Speaking (typing?) of coincidence, yours truly wonders if Foss was / is related to George Foote Foss, also of Sherbrooke. You see, back in 1896, that blacksmith, inventor, machinist and bicycle repairperson completed the Fossmobile, Canada’s first successful gasoline-powered automobile. Yep, I wonder, but back to our story.
Would you believe that a gentleman by the name of Donald “Don” Foss was at the controls of a Curtiss HS-2L flying boat known as La Vigilance in September 1922 when that historic machine, Canada’s first bushplane if you must know, suffered at accident in an unnamed lake located not too far from Kapuskasing, Ontario? Small world, is it not?
And yes, the remains of La Vigilance can be seen in the astonishing Canada Aviation and Space Museum, in Ottawa, Ontario, as is a replica / reproduction of an HS-2L by the way, but I digress.
Another journalist from the aforementioned English-language Montréal daily, yes, The Gazette, accompanied a small group of English-speaking Montréal eclipse hunters who travelled by automobile through the region of Drummondville, Québec. After a frantic race up hills and down dales, these enthusiasts had the chance to see the eclipse in its totality, for a moment that seemed very short to them.
Researchers working in the Sorel and Lac Saint-Pierre region were also lucky. Indeed, they seemed to be among the few researchers who had kept their feet on the ground who clearly saw the eclipse in its totality. The members of the Royal Astronomical Society of Canada who were in Louiseville, Québec, for example, stated they were very satisfied with the results obtained. The French researchers stationed there were equally so.
The 1 000 passengers on the SS Richelieu, a Canada Steamship Lines Limited ship from Montréal on an excursion to Lake Saint-Pierre, were delighted. The professors (and students?) familiar with astronomy from McGill University who were on board to describe the total solar eclipse were just as delighted, to the chagrin of their colleagues and friends stationed elsewhere in Québec. You lucky guys, you.
In their heart of hearts, journalists from Montréal daily newspapers such as The Gazette and The Montreal Daily Star, Le Devoir also perhaps, present on board, might have thanked their lucky star.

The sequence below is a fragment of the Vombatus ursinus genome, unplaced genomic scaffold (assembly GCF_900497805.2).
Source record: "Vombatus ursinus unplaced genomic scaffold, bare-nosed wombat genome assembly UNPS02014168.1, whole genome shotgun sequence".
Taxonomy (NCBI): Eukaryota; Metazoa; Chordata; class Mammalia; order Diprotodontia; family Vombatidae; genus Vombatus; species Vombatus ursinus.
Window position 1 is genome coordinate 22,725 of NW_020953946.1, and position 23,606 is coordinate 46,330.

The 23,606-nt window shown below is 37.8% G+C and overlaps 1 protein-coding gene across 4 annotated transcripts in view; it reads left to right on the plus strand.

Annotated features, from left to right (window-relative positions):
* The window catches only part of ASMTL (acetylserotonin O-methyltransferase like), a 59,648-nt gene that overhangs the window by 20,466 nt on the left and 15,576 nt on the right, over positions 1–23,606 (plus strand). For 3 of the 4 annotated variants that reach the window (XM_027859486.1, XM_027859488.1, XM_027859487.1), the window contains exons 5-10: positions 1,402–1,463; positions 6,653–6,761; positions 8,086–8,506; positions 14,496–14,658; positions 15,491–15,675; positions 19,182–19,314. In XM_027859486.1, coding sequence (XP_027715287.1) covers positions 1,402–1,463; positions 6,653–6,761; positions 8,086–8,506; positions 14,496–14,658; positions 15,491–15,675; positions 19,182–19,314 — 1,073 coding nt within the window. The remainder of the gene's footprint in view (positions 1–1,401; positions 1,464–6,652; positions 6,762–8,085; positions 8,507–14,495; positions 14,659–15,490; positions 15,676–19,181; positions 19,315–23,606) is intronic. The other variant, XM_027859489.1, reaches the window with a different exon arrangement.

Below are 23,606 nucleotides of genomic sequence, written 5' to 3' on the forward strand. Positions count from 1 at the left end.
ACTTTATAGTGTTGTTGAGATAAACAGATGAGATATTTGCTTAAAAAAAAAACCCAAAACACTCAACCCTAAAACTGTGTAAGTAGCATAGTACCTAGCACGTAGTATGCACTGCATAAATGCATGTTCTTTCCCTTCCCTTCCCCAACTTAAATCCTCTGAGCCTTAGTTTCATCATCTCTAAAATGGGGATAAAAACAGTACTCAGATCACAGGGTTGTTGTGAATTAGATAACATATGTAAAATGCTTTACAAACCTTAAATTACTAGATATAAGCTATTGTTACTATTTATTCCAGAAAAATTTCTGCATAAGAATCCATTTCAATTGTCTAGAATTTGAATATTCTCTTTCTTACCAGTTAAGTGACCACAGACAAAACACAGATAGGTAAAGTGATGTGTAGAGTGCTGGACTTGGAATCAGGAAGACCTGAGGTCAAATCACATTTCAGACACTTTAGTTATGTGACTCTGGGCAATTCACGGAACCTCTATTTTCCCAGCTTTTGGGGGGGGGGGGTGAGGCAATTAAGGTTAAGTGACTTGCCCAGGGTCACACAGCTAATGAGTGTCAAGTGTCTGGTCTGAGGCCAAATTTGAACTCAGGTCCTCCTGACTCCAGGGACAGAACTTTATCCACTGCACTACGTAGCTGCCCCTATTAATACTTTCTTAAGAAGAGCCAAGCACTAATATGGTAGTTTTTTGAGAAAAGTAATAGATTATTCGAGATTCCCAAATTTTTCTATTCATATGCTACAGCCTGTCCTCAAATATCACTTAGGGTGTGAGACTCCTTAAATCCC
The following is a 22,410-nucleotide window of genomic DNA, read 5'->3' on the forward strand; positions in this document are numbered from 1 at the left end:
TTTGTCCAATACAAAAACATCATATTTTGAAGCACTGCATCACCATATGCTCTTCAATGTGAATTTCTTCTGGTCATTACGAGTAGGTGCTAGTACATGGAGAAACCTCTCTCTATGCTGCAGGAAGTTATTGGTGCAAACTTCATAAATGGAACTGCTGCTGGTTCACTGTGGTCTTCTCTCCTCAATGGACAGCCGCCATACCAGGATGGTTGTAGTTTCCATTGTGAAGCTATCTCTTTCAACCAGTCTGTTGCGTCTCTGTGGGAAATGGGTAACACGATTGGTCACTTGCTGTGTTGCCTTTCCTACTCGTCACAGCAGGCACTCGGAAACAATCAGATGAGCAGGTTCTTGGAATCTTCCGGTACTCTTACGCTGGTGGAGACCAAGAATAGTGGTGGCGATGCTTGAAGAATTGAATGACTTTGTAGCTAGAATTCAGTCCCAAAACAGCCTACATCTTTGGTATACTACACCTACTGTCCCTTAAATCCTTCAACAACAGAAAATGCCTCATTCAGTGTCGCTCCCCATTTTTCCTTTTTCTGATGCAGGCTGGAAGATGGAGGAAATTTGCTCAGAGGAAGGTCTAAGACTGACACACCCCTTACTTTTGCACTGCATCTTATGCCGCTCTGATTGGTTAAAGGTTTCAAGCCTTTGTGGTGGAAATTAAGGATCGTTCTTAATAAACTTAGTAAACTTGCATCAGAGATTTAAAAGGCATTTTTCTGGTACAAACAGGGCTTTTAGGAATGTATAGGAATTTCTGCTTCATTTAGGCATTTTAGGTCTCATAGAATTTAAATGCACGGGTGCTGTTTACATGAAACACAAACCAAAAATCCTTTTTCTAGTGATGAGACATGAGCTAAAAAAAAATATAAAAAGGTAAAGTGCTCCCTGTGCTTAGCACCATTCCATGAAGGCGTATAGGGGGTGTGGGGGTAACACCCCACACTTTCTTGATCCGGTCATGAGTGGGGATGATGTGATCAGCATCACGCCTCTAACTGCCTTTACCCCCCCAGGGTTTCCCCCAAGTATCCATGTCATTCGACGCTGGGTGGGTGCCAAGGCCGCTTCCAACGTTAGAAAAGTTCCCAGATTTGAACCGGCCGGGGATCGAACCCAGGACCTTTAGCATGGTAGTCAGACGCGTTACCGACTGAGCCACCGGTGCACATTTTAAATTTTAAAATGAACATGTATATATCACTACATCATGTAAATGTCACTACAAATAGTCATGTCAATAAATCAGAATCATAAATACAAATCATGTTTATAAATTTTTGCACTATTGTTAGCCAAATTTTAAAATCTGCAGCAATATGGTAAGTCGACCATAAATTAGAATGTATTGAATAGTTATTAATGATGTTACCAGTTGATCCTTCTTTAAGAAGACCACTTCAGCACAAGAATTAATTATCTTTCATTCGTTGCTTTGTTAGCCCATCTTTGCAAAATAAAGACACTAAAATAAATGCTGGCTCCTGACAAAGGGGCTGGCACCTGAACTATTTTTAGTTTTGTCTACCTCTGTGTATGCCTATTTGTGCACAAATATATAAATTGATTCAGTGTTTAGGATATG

The passengers of the SS Quebec, another Canada Steamship Lines ship, en route to Montréal after a short cruise on the St. Lawrence and Saguenay rivers, had the pleasure of witnessing an almost total eclipse as magnificent as it was unexpected when they had purchased their ticket.
Members of the Royal Astronomical Society of Canada’s Hamilton Centre in…Hamilton, Ontario, were surprised to learn that they were among the few people to have actually seen the eclipse in its totality from the ground – and to have photographed it. That group of about 15 people, led by a well-known and respected amateur astronomer, reverend Daniel Brand Marsh, was then in Acton Vale, a village more or less halfway between Montréal and Sherbrooke. In fact, in Sherbrooke itself, a break in the clouds allowed many people to see the eclipse in its totality.
You will remember, my reading friend who read the second part of this article with delight, that the Montréal radio station CFCF planned to have a flying observation post during the eclipse, namely a Canadian Airways Limited aircraft. As expected, at the last minute you will remember, a certain F.H. Coates from Winnipeg, Manitoba, perhaps, unless it was a certain D.P.R. Coats of somewhere else, took to the air aboard it. The description of said eclipse by that person and, quite possibly, Herbert Hewetson, a CFCF announcer, reached the station loud and clear. For some reason or other, however, CFCF listeners heard absolutely nothing. Coates / Coats and his companions only learned the news after they returned to the ground. They were quite disappointed. Everything had gone so well...
Another Canadian Airways machine was in flight at the time of the eclipse. A photographer from the firm took about 75 photographs of the phenomenon during that stroll.
And yes, you are absolutely right, my reading friend, it was the voice of the dean of the Graduate Faculty of McGill University and director of the Department of Physics of that institution of higher learning, the Anglo-Canadian physicist Arthur Stewart Eve, based in Magog, that CFCF listeners heard on 31 August. Well, his voice and those of other researchers working in Magog, namely
- the English astrophysicist Frederick John Marrian Stratton, professor at the University of Cambridge, in Cambridge, England,
- the Canadian-American astronomer Samuel Alfred Mitchell, director of the Leander McCormick Observatory of the University of Virginia, near Charlottesville, Virginia,
- the English astronomer Harold Knox-Shaw, director of the Radcliffe Observatory of the University of Oxford, in… Oxford, England, and president of the Royal Astronomical Society, and
- the English chemist and physicist Francis William Aston, Nobel Prize-winning researcher (1922) at the Cavendish Laboratory, the physics laboratory of the University of Cambridge.